In many of the first-generation, or classical, antihista-mines, the terminal nitrogen atom is a simple dimethyl moiety. The amine may also be part of a heteroyclic structure, however, as illustrated by the piperazines, some propylamines (pyrrolidines and piperidines), some phenthiazines, the dibenzocycloheptenes, and the second-generation antihistamines. In all cases, the amino moiety is basic, with pKas ranging from 8.5 to 10, and thus is presumed to be protonated when bound on the receptor. The amine moiety is also important in the development of stable, solid dosage forms through salt formation.

The carbon chain of typical ^-antihistamines consists of two or three atoms.22-24 As a result, the distance between the central point of the diaryl ring system and the terminal nitrogen atom in the extended conformation of these compounds ranges from 5 to 6 angstroms (A). A similar distance between these key moieties is observed for those antihista-mines with less conformational freedom. In some structural series, branching of the carbon chain results in reduced

Figure 23.6 • General antihistamine structure.

antihistaminic activity. There are exceptions, however, as evidenced by promethazine, which has greater activity than its nonbranched counterpart. When the carbon adjacent to the terminal nitrogen atom is branched, the possibility of asymmetry exists. Stereoselective Hi-receptor binding is typically not observed, however, when chirality exists at this site.29 Also, in compounds with an asymmetrically substituted unsaturated carbon chain (pyrrobutamine and triprolidine), one geometric isomer typically displays higher receptor affinity than the other.

The X connecting moiety of typical ^-antihistamines may be a saturated carbon-oxygen moiety or simply a carbon atom. This group, along with the carbon chain, appears to serve primarily as a spacer group for the key pharmacophore moieties. Many antihistamines containing a carbon atom in the connecting moiety are chiral and exhibit stereoselective receptor binding. For example, in the pheniramine series and carbinoxamine, this atom is chiral, and in vitro analyses indicate that enantiomers with the S configuration have higher H1-receptor affinity.30

Generally, the first- and second-generation antihista-mines are substantially more lipophilic than the endogenous agonist, histamine (or the H2-antagonists).31 This lipophilic-ity difference results primarily from the presence of the two aryl rings and the substituted amino moieties and thus may simply reflect the different structural requirements for antagonist versus agonist action at H1-receptors.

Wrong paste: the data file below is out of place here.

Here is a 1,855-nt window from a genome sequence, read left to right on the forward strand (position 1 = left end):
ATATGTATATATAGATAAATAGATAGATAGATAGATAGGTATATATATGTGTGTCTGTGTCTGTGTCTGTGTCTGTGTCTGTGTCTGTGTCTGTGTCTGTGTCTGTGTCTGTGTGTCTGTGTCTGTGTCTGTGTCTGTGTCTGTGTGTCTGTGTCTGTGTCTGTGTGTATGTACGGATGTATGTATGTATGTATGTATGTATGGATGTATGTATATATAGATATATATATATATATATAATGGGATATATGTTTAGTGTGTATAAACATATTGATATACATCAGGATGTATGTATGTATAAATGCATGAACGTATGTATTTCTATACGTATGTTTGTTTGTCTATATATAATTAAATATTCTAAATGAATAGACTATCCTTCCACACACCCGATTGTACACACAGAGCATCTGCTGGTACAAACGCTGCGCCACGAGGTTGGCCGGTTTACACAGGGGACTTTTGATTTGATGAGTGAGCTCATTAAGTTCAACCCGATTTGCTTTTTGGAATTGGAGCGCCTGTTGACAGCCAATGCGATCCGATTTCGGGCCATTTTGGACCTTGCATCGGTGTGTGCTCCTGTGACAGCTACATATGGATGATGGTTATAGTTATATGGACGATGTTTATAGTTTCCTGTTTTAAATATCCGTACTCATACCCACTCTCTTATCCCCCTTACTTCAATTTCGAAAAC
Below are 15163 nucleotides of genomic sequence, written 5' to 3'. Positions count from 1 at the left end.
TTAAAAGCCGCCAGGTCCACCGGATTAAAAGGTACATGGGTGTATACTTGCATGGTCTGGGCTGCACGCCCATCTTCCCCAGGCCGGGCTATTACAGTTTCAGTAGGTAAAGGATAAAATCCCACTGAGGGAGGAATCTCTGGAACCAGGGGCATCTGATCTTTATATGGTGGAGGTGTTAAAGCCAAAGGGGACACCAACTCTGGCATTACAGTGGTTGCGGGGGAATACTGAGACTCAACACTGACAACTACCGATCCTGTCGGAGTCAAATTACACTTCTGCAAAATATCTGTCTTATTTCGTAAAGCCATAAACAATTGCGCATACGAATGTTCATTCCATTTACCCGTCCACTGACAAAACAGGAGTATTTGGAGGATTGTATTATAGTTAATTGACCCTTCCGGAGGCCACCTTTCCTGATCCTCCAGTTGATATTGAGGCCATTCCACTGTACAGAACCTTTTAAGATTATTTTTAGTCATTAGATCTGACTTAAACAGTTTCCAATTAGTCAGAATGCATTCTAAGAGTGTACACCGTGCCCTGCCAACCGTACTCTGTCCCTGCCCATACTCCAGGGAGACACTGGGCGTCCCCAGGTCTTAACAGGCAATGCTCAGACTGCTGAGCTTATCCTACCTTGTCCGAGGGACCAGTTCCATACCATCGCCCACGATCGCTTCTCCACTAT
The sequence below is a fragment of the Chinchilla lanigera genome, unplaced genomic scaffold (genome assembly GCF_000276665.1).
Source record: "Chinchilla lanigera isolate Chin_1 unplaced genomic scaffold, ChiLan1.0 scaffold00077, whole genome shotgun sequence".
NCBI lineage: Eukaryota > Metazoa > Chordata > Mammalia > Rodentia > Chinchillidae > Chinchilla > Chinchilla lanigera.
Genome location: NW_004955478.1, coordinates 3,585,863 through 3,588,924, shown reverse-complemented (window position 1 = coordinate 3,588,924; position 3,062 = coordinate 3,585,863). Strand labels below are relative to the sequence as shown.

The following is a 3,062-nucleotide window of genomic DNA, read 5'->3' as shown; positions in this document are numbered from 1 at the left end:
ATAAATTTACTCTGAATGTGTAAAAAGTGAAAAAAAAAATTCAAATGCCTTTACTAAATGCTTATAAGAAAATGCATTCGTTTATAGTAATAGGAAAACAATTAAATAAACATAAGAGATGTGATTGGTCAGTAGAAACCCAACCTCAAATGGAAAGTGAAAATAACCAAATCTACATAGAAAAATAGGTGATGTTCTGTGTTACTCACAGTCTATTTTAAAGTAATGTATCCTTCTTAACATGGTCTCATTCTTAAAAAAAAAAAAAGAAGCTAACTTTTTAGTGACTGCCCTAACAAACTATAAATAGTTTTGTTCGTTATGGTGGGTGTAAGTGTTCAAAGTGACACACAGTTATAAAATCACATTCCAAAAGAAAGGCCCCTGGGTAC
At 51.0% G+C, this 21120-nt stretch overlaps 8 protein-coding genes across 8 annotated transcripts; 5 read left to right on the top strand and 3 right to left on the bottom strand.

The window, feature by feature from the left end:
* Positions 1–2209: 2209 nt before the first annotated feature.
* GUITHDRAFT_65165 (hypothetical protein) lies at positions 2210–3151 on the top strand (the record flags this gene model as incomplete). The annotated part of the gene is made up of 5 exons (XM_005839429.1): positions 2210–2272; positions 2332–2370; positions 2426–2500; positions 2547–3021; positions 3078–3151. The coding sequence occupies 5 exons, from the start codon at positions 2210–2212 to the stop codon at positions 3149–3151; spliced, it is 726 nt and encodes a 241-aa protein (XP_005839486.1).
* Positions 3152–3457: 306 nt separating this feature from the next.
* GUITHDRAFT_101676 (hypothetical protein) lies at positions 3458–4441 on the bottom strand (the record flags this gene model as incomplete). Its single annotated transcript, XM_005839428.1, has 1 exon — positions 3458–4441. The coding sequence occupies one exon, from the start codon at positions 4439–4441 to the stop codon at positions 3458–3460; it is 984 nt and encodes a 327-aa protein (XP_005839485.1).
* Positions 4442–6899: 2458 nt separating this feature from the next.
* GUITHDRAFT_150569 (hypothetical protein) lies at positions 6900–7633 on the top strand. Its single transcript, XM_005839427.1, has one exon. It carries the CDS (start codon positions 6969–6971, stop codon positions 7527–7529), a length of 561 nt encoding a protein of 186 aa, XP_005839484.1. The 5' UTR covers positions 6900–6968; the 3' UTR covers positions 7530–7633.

The nature of the connecting moiety and the structural nature of the aryl moieties have been used to classify the antihistamines as indicated in the sections that follow. Furthermore, variations in the diaryl groups, X-connecting moieties, and the nature of substitution in the alkyl side chain or terminal nitrogen among the various drugs account for differences observed in antihistaminic potency as well as pharmacological, biodisposition, and adverse reaction profiles. The ability of these drugs to display an array of pharmacological activities is largely because they can interact with H1-receptors throughout the body, and that they contain the basic pharmacophore required for binding to muscarinic as well as adrenergic and serotonergic receptors (Table 23.2). The relationships of antihistamine structure to these overlapping actions (H1-anthistaminic, anticholinergic, and local anesthetic) have been analyzed.

General Pharmacological and Therapeutic Considerations

The classical antihistamines have been used extensively for the symptomatic treatment (sneezing, rhinorrhea, and itching of eyes, nose, and throat) of allergic rhinitis (hay fever, polli-nosis), chronic idiopathic urticaria, and several other hista-mine-related diseases.10 These uses are clearly attributed to their ability to counter the action of histamine at peripheral H1-receptors, which mediate the immune and inflammatory processes characteristic of these pathologies. These drugs best relieve the symptoms of allergic diseases at the beginning of the season when pollen counts are low. The antihista-mines also reduce the number, size, and duration of wheals and itching in chronic urticaria when used promptly. Most clinical evidence suggests that there is no significant difference in therapeutic efficacy for first- and second-generation agents in the treatment of these conditions. The antihista-mines have been widely used to relieve the symptoms of

TABLE 23.2 General Pharmacologic Properties of Selected "Antihistamines"

Dosing Int. Sedative Anti-H1 Anti-M

Antihistamine Dose (mg) (hrs) Effects Activity Activity Antiemetic

TABLE 23.2 General Pharmacologic Properties of Selected "Antihistamines"

Dosing Int. Sedative Anti-H1 Anti-M

Antihistamine Dose (mg) (hrs) Effects Activity Activity Antiemetic

First Generation: Propylamines